For the first time, a major U.S. bank has asked Microgen, a London-based accounting-system vendor, to incorporate ATM activity into the bottom-line financial summary Microgen provides. Microgen's Aptitude application -- an overarching accounting system that takes financial information feeds from thousands of subsystems within a bank -- has been around for 10 years. So why the request for a change now?
"To see if there is a run on the bank? To know if they have cash flow at any moment?" asked BS&T. "Yes," replies Martin Redington, Microgen's director of product management, understandably declining to name the bank.
Many of the country's largest institutions are in similar situations, scrambling for IT solutions that can help them navigate the altered financial services landscape and the compliance and reporting requirements of the new regulatory environment. But not all banks are reeling. In fact a very divergent picture of financial health and, therefore, future technology spending is emerging, between big banks that suffered subprime losses and community banks not directly involved in the space (although no one will be immune from a recession). Tech spending by big banks involved in the securities business collectively will decline by 15 percent between 2007 and 2009, according to research just completed by Westborough, Mass.-based TABB Group.
"Banks are still trying to get to the bottom of, 'What's my exposure?'" says David Sherriff, COO of Microgen, referring to some of the challenges large banks are facing. Both experience and client feedback, he adds, suggest that the first cuts will be letting go of consultants and contractors, or at least cutting their rates; suspending new programs; and making maintenance of existing systems a priority.
By contrast, community banks say they will increase their technology spending by 10 percent next year, according to the latest annual survey of the sector by Computer Based Solutions. Art Gillis, president of the Dallas-based firm (and a regular guest blogger on BS&T's Web site), stresses that the prevalent picture in the media is New York-centric.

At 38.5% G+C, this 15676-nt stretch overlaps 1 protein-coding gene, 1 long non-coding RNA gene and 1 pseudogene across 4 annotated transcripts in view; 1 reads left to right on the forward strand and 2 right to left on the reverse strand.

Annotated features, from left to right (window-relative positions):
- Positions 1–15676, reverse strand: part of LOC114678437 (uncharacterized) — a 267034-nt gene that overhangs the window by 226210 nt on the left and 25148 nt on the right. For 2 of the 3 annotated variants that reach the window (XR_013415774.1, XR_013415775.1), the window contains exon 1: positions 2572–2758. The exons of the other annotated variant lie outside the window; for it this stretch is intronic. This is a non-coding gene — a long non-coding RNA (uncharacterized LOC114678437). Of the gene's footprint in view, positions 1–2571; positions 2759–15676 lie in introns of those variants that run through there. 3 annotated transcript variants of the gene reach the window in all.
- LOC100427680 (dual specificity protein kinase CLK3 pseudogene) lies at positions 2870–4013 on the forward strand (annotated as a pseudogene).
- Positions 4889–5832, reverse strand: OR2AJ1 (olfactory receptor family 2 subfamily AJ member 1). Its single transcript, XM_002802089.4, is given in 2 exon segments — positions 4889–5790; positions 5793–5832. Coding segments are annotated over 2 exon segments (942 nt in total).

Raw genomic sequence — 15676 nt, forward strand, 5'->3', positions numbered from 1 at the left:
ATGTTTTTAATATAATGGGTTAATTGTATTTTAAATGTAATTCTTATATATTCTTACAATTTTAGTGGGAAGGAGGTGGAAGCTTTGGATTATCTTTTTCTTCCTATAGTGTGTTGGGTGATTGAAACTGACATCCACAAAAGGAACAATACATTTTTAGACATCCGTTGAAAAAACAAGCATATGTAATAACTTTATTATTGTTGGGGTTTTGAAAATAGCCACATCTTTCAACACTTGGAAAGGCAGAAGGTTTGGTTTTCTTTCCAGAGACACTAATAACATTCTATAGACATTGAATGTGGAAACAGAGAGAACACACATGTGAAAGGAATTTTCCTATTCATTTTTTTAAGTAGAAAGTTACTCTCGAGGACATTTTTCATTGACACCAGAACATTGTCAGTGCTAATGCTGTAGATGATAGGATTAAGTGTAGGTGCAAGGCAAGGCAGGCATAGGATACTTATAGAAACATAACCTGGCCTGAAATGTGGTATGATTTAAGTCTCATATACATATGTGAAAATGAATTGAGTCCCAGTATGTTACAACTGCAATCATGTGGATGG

Not only is the difference about size, he says -- most of his respondents are community banks and all have less than $8 billion in assets -- it's also about region. Almost half the banks Gillis polled are in the Midwest, he notes. Gillis declines to say how many of his 361 financial consulting clients responded to the survey, but in categorizing the overall response, he says, "It's business as usual."
TABB Group CEO Larry Tabb says his firm's projected tech spending declines are "a lot" about lowered tech staff spending from layoffs. "It includes Bear and Lehman being fairly decimated, a significant decline in IT spending at Merrill/BofA, as well as 7 percent to 9 percent declines at firms without a governance change," he says.
For example, forget core system replacements by international banks, says Microgen's Sherriff. "Banks won't have time to change their legacy systems and adopt new regulations -- there could be new regulations within three months," he says.
On the other hand, First National Bank of Bosque County, a $97 million-asset community bank, is more free to spend on technology thanks to an influx of depositors defecting from brokerages and big banks, and is about to change its core system, says Brent Rickels, SVP and CIO of the Valley Mills, Texas-based bank.
Outsourcing: In or Out?
One cyclical trend when funds are tight is the increased popularity of outsourcing. One example of this is Citi's recent decision to sell a business-processing unit it owns for $505 billion now, although it will pay a steep $2.5 billion over the next decade for services from the firm's new owner. In announcing the sale of its Indian unit, Citigroup Global Services Limited (CGSL), to Mumbai-based Tata Consultancy Services (TCS), Citi said it was making the move "to reduce operating expenses." The bank declined further comment.
Mike Golebiowski, president of IBT, an Austin, Texas-based service bureau, contends that he hasn't seen much change in outsourcing demand in his sector -- community banks form the majority of his 150 corporate clients. The Citi-Tata sale, Golebiowski contends, might be akin to a high-level trip to a pawnbroker. But, he speculates, Citi's Indian unit may have needed a tech upgrade "and [Citi] didn't want the burden of that."
There is one unexpected "silver lining" in the U.S. to the current economic crisis, according to Financial Times research unit Mergermarket of London: Some U.K. firms recently surveyed are looking to the U.S. for their outsourcing now that the dollar is cheap (as, presumably, are many now unemployed tech professionals).